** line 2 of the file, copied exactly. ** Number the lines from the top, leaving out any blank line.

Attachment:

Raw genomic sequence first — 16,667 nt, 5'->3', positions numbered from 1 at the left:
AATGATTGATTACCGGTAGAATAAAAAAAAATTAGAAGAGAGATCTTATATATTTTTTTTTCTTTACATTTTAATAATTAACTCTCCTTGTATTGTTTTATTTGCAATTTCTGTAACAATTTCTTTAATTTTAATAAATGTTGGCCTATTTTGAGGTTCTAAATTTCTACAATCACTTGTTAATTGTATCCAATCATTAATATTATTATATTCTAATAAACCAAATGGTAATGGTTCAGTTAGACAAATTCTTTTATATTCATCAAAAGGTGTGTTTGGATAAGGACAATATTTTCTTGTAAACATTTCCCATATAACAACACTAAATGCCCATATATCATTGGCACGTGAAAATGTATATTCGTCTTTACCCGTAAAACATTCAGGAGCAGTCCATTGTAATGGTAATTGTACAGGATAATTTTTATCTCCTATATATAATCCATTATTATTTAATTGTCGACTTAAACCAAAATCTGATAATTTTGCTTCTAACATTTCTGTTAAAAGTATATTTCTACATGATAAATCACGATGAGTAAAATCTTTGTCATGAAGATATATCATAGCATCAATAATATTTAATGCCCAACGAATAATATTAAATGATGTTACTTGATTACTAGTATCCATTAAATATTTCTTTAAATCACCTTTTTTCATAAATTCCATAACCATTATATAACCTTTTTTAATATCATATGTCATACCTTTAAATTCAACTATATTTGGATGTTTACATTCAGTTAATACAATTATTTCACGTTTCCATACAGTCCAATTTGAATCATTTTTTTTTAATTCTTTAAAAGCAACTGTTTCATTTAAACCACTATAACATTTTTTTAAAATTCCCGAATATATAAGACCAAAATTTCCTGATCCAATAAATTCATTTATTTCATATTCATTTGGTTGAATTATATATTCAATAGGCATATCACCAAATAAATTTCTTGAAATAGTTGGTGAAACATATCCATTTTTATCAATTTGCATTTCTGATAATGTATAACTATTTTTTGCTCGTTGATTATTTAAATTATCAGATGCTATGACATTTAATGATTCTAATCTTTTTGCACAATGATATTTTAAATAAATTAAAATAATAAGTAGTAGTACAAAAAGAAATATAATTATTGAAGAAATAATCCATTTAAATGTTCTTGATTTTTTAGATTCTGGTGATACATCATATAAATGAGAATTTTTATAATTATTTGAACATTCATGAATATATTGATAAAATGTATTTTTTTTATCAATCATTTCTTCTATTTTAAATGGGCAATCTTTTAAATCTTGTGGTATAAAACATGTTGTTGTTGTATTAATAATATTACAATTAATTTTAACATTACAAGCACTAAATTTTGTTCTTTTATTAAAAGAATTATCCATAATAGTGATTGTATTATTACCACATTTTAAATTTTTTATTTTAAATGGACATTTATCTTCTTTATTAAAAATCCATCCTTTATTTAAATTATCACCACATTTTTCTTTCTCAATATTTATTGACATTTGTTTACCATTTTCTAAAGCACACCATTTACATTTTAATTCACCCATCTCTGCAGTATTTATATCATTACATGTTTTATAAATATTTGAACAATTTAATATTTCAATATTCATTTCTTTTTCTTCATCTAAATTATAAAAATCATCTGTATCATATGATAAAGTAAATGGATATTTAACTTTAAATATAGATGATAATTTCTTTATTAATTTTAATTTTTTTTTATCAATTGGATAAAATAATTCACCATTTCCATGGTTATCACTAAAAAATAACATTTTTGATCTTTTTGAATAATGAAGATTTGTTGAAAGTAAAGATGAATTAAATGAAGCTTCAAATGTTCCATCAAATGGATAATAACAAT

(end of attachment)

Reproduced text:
AATGATTGATTACCGGTAGAATAAAAAAAAATTAGAAGAGAGATCTTATATATTTTTTTTTCTTTACATTTTAATAATTAACTCTCCTTGTATTGTTTTATTTGCAATTTCTGTAACAATTTCTTTAATTTTAATAAATGTTGGCCTATTTTGAGGTTCTAAATTTCTACAATCACTTGTTAATTGTATCCAATCATTAATATTATTATATTCTAATAAACCAAATGGTAATGGTTCAGTTAGACAAATTCTTTTATATTCATCAAAAGGTGTGTTTGGATAAGGACAATATTTTCTTGTAAACATTTCCCATATAACAACACTAAATGCCCATATATCATTGGCACGTGAAAATGTATATTCGTCTTTACCCGTAAAACATTCAGGAGCAGTCCATTGTAATGGTAATTGTACAGGATAATTTTTATCTCCTATATATAATCCATTATTATTTAATTGTCGACTTAAACCAAAATCTGATAATTTTGCTTCTAACATTTCTGTTAAAAGTATATTTCTACATGATAAATCACGATGAGTAAAATCTTTGTCATGAAGATATATCATAGCATCAATAATATTTAATGCCCAACGAATAATATTAAATGATGTTACTTGATTACTAGTATCCATTAAATATTTCTTTAAATCACCTTTTTTCATAAATTCCATAACCATTATATAACCTTTTTTAATATCATATGTCATACCTTTAAATTCAACTATATTTGGATGTTTACATTCAGTTAATACAATTATTTCACGTTTCCATACAGTCCAATTTGAATCATTTTTTTTTAATTCTTTAAAAGCAACTGTTTCATTTAAACCACTATAACATTTTTTTAAAATTCCCGAATATATAAGACCAAAATTTCCTGATCCAATAAATTCATTTATTTCATATTCATTTGGTTGAATTATATATTCAATAGGCATATCACCAAATAAATTTCTTGAAATAGTTGGTGAAACATATCCATTTTTATCAATTTGCATTTCTGATAATGTATAACTATTTTTTGCTCGTTGATTATTTAAATTATCAGATGCTATGACATTTAATGATTCTAATCTTTTTGCACAATGATATTTTAAATAAATTAAAATAATAAGTAGTAGTACAAAAAGAAATATAATTATTGAAGAAATAATCCATTTAAATGTTCTTGATTTTTTAGATTCTGGTGATACATCATATAAATGAGAATTTTTATAATTATTTGAACATTCATGAATATATTGATAAAATGTATTTTTTTTATCAATCATTTCTTCTATTTTAAATGGGCAATCTTTTAAATCTTGTGGTATAAAACATGTTGTTGTTGTATTAATAATATTACAATTAATTTTAACATTACAAGCACTAAATTTTGTTCTTTTATTAAAAGAATTATCCATAATAGTGATTGTATTATTACCACATTTTAAATTTTTTATTTTAAATGGACATTTATCTTCTTTATTAAAAATCCATCCTTTATTTAAATTATCACCACATTTTTCTTTCTCAATATTTATTGACATTTGTTTACCATTTTCTAAAGCACACCATTTACATTTTAATTCACCCATCTCTGCAGTATTTATATCATTACATGTTTTATAAATATTTGAACAATTTAATATTTCAATATTCATTTCTTTTTCTTCATCTAAATTATAAAAATCATCTGTATCATATGATAAAGTAAATGGATATTTAACTTTAAATATAGATGATAATTTCTTTATTAATTTTAATTTTTTTTTATCAATTGGATAAAATAATTCACCATTTCCATGGTTATCACTAAAAAATAACATTTTTGATCTTTTTGAATAATGAAGATTTGTTGAAAGTAAAGATGAATTAAATGAAGCTTCAAATGTTCCATCAAATGGATAATAACAAT